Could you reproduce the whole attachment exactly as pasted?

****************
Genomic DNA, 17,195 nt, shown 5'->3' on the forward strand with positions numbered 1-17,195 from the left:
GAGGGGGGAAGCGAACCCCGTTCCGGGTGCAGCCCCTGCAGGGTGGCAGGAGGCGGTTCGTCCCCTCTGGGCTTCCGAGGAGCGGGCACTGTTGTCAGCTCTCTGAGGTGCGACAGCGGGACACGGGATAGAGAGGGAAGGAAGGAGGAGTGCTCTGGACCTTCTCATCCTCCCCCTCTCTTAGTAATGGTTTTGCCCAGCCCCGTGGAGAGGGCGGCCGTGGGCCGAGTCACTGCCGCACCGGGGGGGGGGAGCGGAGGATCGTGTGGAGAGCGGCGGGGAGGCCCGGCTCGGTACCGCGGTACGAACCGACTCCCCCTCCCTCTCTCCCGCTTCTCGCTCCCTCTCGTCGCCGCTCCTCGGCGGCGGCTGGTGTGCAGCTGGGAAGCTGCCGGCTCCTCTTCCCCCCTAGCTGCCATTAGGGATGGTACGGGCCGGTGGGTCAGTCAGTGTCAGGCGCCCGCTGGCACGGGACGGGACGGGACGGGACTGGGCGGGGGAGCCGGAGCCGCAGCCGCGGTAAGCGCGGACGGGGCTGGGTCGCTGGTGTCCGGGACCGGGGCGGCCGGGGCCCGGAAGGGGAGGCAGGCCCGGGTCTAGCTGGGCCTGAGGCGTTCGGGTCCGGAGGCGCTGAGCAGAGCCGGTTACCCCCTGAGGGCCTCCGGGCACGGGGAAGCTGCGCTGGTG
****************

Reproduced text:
Genomic DNA, 17,195 nt, shown 5'->3' on the forward strand with positions numbered 1-17,195 from the left:
GAGGGGGGAAGCGAACCCCGTTCCGGGTGCAGCCCCTGCAGGGTGGCAGGAGGCGGTTCGTCCCCTCTGGGCTTCCGAGGAGCGGGCACTGTTGTCAGCTCTCTGAGGTGCGACAGCGGGACACGGGATAGAGAGGGAAGGAAGGAGGAGTGCTCTGGACCTTCTCATCCTCCCCCTCTCTTAGTAATGGTTTTGCCCAGCCCCGTGGAGAGGGCGGCCGTGGGCCGAGTCACTGCCGCACCGGGGGGGGGGAGCGGAGGATCGTGTGGAGAGCGGCGGGGAGGCCCGGCTCGGTACCGCGGTACGAACCGACTCCCCCTCCCTCTCTCCCGCTTCTCGCTCCCTCTCGTCGCCGCTCCTCGGCGGCGGCTGGTGTGCAGCTGGGAAGCTGCCGGCTCCTCTTCCCCCCTAGCTGCCATTAGGGATGGTACGGGCCGGTGGGTCAGTCAGTGTCAGGCGCCCGCTGGCACGGGACGGGACGGGACGGGACTGGGCGGGGGAGCCGGAGCCGCAGCCGCGGTAAGCGCGGACGGGGCTGGGTCGCTGGTGTCCGGGACCGGGGCGGCCGGGGCCCGGAAGGGGAGGCAGGCCCGGGTCTAGCTGGGCCTGAGGCGTTCGGGTCCGGAGGCGCTGAGCAGAGCCGGTTACCCCCTGAGGGCCTCCGGGCACGGGGAAGCTGCGCTGGTG